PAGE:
The immune system doesn’t have 2 modes, there are 4 lines of defense. The first response is the IgA in the gut, you don’t usually ever notice that response because it is working all the time to protect your body from the constant onslaught from outside and in. A healthy immune system is only noticed when something slips past or overpowers the initial response. The IgA response can vary widely and can indeed be strengthened or weakened. The secondary systems, like antibodies, don’t cause fevers unless fighting off a full attack. Once you have the antibodies you usually don’t get a fever at all. Otherwise vaccines wouldn’t work. What vaccines do is trigger the body to create antibodies so your body can fight off whatever the vaccine is for. You don’t get a fever or even notice when you are exposed to the things you are vaccinated against because the secondary systems are doing their job correctly, no fever, no symptoms. If antibodies took 5 days to work, vaccines would be useless, this is why the body remembers how to manufacture antibodies for things it has already faced, so it can start production immediatly, the 4-5 days is for creating antibodies to new not yet encountered attacks.
Basically 90% of this article was complete bullshit.
Complete BS. There are a number of substances that have been proven to improve different aspects of immune response and hundreds of pubmed articles on each one. Some of them have even had their active components isolated into pharmaceutical antivirals.
The article lists Stress as affecting the immune system while writing off all health supplements including adaptogens which counteract the impacts of stress on the immune system.
It is true that people with auto-immune diseases want to avoid immune boosting supplements, because they have an overactive immune system and those substances increase the self attacks as well. They wouldn’t have to do this if the supplements didn’t work. I know, i have auto-immune issues and my ex has MS.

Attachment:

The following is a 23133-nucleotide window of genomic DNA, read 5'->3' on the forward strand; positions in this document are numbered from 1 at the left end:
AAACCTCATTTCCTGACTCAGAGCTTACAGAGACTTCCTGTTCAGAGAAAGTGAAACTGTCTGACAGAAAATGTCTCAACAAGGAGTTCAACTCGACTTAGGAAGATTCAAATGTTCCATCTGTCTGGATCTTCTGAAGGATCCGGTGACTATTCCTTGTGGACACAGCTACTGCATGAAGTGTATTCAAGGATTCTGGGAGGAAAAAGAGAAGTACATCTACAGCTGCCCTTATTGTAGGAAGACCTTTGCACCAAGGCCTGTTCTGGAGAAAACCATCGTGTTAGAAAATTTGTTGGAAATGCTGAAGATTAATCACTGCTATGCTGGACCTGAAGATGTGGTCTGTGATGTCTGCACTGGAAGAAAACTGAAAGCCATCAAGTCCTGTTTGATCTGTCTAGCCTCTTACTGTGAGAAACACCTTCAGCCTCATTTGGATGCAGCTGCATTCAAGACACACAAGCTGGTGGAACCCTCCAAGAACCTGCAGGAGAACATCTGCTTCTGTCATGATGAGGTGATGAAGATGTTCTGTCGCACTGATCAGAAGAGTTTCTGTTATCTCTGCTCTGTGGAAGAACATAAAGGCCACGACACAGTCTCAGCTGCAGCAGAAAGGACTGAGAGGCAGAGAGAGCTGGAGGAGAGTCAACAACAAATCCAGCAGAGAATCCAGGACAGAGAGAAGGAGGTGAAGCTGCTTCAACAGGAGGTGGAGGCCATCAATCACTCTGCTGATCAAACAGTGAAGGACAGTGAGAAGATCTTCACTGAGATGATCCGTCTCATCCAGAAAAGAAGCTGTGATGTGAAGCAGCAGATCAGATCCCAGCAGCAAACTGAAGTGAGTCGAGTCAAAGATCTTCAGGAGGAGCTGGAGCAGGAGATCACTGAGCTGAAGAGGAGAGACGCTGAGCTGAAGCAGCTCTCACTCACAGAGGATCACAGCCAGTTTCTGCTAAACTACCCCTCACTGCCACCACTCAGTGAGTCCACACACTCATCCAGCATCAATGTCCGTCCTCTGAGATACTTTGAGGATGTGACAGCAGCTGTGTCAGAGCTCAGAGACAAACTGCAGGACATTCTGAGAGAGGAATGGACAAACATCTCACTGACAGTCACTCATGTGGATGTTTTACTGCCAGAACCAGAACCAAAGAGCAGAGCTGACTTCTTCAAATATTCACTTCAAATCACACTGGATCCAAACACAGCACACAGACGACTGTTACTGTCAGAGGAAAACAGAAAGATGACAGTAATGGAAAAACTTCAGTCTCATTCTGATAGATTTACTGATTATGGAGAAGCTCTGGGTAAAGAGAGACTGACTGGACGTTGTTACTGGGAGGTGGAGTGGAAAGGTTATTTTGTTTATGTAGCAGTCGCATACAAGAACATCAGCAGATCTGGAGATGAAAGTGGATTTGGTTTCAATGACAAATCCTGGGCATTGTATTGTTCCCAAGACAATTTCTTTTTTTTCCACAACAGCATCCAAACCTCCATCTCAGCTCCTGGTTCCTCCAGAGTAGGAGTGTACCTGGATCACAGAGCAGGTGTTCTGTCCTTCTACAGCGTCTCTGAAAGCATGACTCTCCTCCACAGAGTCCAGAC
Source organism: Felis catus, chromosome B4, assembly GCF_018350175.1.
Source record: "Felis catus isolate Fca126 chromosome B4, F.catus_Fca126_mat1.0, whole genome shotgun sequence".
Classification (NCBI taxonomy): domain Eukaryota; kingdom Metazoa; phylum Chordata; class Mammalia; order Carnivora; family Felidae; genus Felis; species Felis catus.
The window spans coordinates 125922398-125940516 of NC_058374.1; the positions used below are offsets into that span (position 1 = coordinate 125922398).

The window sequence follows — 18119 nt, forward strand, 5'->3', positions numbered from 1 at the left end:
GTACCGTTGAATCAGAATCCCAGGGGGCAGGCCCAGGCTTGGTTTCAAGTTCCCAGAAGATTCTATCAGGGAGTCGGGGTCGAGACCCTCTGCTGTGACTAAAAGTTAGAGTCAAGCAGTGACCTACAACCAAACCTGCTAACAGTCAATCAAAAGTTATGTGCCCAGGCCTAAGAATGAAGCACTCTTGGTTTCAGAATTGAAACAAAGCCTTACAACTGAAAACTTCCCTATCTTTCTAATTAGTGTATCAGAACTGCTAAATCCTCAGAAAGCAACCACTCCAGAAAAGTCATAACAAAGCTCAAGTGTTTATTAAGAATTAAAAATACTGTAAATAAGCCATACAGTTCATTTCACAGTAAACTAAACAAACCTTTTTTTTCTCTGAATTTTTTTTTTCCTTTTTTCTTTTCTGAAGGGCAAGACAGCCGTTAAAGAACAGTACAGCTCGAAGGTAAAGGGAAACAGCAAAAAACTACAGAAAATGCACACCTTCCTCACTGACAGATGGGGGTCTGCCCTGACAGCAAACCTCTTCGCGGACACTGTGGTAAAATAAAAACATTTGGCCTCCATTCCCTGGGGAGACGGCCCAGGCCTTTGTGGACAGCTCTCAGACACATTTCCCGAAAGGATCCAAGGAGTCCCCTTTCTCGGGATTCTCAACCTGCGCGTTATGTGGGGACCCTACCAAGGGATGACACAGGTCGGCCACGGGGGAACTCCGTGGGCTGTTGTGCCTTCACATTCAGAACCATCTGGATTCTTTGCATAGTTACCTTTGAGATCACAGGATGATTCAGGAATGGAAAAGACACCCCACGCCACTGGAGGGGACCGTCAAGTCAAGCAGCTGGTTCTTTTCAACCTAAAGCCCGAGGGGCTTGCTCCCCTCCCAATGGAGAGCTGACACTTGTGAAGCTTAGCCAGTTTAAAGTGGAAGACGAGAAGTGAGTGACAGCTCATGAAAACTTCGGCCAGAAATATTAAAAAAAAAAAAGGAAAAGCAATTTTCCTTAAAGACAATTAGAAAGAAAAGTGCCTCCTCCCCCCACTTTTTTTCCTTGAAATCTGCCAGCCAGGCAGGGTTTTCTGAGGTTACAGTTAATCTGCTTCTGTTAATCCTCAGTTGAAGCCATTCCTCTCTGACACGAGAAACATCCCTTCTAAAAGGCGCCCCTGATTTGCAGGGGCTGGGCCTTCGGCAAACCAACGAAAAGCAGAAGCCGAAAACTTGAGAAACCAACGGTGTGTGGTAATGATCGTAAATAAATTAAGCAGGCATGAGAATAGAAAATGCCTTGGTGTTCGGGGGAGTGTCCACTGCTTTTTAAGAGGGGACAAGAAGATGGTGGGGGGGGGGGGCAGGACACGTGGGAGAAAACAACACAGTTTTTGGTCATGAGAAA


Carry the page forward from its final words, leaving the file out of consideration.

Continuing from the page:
Here's what helps you avoid and fight illness: reducing stress (and hence cortisol levels), not getting older (younger people are better at fighting disease off), taking moderate exercise, eating a healthy diet, washing your hands frequently, keeping surfaces clean, and teaching the people around you not to sneeze on you.It seems like you're saying those are the only things which can keep you from getting sick, and that healthy food and supplements play no role.
But as the article says:
As the name suggests [the immune system is] not a single thing but a system incorporating many organs and biological functions.”
This means that the health and condition of many different things has an impact on whether you get sick and how quickly you get better. Weird stuff like how healthy your skin is, or whether your digestive system is irritated can have an impact on immune response. Each of these things have their own causal relationships with food and nutrients.
So I don’t think it’s appropriate to say that we know these supplements don’t work because only this list of things actually influences the immune system. Lots of things may influence immune response, including food. Some foods and nutrients probably do have beneficial effects, but it’s hard to know which and when because the systems involved in immune response are really complicated and particular to the individual. But the marketers of the supplements don’t know if what they’re selling works either, so their advertising is dishonest.
A family tiff seems to be developing. l don’t know if we should leave, but l definitely advise skipping the fish course.
The immune system is basically the cellular-scale equivalent of your preferred overzealous and jackbooted security forces.
It’s just that they exist in a world where xenophobia, paranoia about internal threats, and a generally shoot-first-and-as-questions-later policy is actually a fairly good idea, so the collateral damage is usually worth it. Usually.
My jackbooted security forces have turned on the innocent residents of bowel town
My great grandfather died in the flu epidemic some 100 years ago. Broke his foot at work, went to hospital, caught the flu. Done.
“Here’s what helps you avoid and fight illness:…not getting older…”
Those I knew who tried this approach didn’t show any great improvement.